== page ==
This was another one of those designs where I didn't have a strong preconceived notion of how it would look, but instead laid out the components and connected the dots as well as I could. The result was homely at best. The guys compared it to various dopey looking animals, but for me it was the spitting image of this anteater:

Thus it was dubbed Camba, or Come At Me Bro Anteater.

The Emax Bullets were failing at too high a rate, possibly due to the high pitch Racekraft props or the frame's lack of ventilation, or a combination of both. I switched to DYS 5040 and DAL 5045 semi bullnose tri's and I was finally able to pump a few batteries through the setup. 

The battery pod worked relatively well, but it wasn't easy shoving it all the way in. Turns out that power leads take up way more space than I ever anticipated. 1300 R-Line Tattu's, with their short leads, worked out best. The fit was tight enough that it was difficult to extract the battery, but not enough to prevent ejections in crashes, so I resorted to putting a piece of tape over the top. So ghetto, but so effective.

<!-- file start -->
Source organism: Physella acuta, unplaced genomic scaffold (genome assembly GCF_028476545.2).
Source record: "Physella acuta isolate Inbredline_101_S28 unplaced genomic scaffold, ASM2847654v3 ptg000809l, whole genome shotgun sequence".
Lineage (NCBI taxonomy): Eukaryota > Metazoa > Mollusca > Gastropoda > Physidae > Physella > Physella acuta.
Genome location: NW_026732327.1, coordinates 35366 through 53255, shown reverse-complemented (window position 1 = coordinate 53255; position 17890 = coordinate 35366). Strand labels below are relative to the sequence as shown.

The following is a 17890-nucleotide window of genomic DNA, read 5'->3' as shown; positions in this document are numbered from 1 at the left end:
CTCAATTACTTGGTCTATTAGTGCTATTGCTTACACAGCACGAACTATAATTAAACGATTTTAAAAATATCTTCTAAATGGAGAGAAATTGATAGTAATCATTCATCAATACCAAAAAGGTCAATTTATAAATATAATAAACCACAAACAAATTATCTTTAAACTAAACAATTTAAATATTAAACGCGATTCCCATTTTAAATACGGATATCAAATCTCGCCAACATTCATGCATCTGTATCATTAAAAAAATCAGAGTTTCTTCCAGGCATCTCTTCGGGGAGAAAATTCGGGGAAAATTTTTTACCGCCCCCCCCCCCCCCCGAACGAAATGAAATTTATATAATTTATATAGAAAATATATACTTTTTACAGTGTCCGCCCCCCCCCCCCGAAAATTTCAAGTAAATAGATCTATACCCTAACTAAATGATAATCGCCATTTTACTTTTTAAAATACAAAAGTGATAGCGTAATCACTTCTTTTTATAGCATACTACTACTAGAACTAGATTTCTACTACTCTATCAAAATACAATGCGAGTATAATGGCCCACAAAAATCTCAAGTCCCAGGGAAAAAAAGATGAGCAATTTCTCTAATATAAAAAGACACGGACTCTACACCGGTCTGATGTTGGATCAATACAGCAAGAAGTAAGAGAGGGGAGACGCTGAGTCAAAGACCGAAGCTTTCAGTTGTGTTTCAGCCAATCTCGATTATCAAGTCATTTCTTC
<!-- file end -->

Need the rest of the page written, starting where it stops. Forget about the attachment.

How'd it fly? Well, it's 90 grams heavier than Flaco, so there's that. It has the uneventful rolls of a well balanced quad, you can see that the FC isn't fighting anything. It's a real convenient practice quad just 'cause it preserves batteries and antennas so well. Video with a whip was inferior but more than acceptable, and I never lost rx connection despite the totally haphazard placement of rx antennas inside the pod, partially shielded by carbon.

So what's next? 

Picture a typical miniquad. Now picture anything else that goes fast, whether manmade or natural. It's plain to see that miniquads look nothing like fighter jets, F1 cars, hawks, marlins, sharks, you name it. I'm obsessed with creating something as sleek and efficient, going from the Aeropods to Mako to Orca to Mifune to Flaco.

Camba's an interesting next step, but far from finished. I'd love to lose all that empty space inside the pod, but it's extremely difficult to do while avoiding the high drag H quad form factor. I'd also love to find a better solution for the battery, possibly shortening the lead way down and strapping it to the battery itself, so that it plugs in as the battery's being pushed in.

And of course, there's the weight. It'll take some doing before its thrust gains (skinny aero arms), drag reduction (aero main pod), and superior handling (proper z axis cg) offsets its 570g AUW. It'll be almost impossible to make something that'll outperform Flaco, but I'll keep trying. Stay tuned.